Dr. Bell and Dr. Doyle, and the beginnings of Sherlock Holme
C. O. DeRiemer | San Antonio, Texas, USA | 02/28/2007
(4 out of 5 stars)
"When we last saw the great forensic professor of medicine, Dr. Joseph Bell (Ian Richardson), from the University of Edinburgh, it was 1873. He and his callow young medical student, Arthur Conan Doyle, had just solved a horrendous series of murders, but at great cost. The young woman Doyle had loved was the last victim and the murderer had escaped. It's now a few years later. Doyle has his degree and is trying to establish his own practice. Bell has chosen to become friends with Doyle, drawn by Doyle's eagerness to learn, his intelligence and his concern for the sick and weak. Bell also is touched by the knowledge of Doyle's great loss. He is sensitive enough not to comment on Doyle's physical change. Instead of a callow youth, Doyle, while still tentative in manner, now looks something like a Hollywood hunk. Where earlier Doyle had been played by Robin Laing, a fine actor but no matinee idol, now he is played by the handsome actor Charles Edwards. Bell and Doyle have become friends, something on the order of mentor and student, and Bell continues to help Doyle when mysteries arise. In Murder Rooms, four do.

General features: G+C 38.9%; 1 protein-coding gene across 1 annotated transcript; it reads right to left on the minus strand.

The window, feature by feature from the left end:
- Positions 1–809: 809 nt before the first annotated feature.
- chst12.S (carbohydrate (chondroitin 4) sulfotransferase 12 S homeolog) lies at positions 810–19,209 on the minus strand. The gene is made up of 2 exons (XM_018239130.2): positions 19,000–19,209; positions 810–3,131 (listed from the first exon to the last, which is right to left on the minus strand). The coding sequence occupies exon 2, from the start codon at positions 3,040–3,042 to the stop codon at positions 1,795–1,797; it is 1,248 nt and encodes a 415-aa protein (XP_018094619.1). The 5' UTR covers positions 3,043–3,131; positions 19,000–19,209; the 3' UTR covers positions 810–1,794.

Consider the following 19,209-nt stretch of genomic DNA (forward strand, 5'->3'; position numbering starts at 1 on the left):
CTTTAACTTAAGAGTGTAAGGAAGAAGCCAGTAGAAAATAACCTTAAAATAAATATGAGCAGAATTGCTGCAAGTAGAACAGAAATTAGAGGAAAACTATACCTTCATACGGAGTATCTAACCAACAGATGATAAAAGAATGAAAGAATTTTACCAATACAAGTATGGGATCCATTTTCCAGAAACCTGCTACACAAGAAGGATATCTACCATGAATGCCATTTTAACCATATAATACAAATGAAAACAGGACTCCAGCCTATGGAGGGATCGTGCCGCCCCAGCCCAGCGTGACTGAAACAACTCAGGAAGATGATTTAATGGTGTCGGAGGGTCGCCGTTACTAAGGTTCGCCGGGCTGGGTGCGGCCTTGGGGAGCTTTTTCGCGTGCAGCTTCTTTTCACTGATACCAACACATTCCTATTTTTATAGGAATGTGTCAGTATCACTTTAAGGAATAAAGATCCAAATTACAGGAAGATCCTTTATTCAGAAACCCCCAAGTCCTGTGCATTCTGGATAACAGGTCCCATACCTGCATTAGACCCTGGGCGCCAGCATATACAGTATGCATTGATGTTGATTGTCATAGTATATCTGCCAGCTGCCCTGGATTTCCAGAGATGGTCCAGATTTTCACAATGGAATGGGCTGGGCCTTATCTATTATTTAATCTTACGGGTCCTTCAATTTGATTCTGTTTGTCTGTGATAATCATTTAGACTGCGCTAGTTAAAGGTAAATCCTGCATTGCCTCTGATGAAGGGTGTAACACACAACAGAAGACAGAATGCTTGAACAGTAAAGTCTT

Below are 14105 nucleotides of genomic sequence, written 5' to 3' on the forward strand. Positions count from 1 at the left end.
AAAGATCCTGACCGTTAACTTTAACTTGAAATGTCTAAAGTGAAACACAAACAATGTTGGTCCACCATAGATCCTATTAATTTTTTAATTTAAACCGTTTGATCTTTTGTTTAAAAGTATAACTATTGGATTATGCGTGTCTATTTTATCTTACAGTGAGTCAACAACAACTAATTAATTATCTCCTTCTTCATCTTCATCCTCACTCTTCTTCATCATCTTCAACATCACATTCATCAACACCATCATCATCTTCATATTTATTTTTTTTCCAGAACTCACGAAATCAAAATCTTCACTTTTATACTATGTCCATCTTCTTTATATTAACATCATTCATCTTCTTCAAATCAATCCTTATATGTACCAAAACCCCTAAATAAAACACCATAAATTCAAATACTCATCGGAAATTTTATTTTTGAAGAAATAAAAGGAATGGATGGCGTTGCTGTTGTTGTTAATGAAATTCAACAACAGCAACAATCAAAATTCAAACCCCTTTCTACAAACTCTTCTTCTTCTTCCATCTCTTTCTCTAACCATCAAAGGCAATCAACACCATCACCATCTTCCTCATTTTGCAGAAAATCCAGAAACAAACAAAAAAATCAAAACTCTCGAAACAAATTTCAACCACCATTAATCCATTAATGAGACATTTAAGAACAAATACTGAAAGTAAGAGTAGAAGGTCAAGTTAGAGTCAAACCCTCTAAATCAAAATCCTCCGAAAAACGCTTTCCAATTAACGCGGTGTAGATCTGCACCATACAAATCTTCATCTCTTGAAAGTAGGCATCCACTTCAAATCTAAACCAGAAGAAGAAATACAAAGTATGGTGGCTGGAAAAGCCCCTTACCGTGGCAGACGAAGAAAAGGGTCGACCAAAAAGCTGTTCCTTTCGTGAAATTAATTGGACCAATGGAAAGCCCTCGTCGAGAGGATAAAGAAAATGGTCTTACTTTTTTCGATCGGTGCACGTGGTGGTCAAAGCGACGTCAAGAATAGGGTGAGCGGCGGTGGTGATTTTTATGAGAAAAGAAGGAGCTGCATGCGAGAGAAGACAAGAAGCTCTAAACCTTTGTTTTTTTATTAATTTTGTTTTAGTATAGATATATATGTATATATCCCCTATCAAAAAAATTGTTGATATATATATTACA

This series of four 90-minute episodes has some of the greatest production values I've ever come across in British period dramas and mysteries. It must have cost a bundle to mount them and may account for Murder Rooms not being renewed for further episodes. We don't simply have dark, wet cobblestone streets, foggy nights and horse-drawn carriages. There are great dining rooms and entrance halls, a lavish banquet, Victorian velvet settees and well-groomed riding horses, lecture halls sided by carved, polished dark oak with seats filled by prosperous elderly gentlemen in evening clothes. There are cold autopsy rooms occupied by grey-green corpses with all sorts of scalpels and saws, jars and liquids, trays, tables, weights and drains. The costumes are detailed and look bespoke; even the beggars' rags look authentic.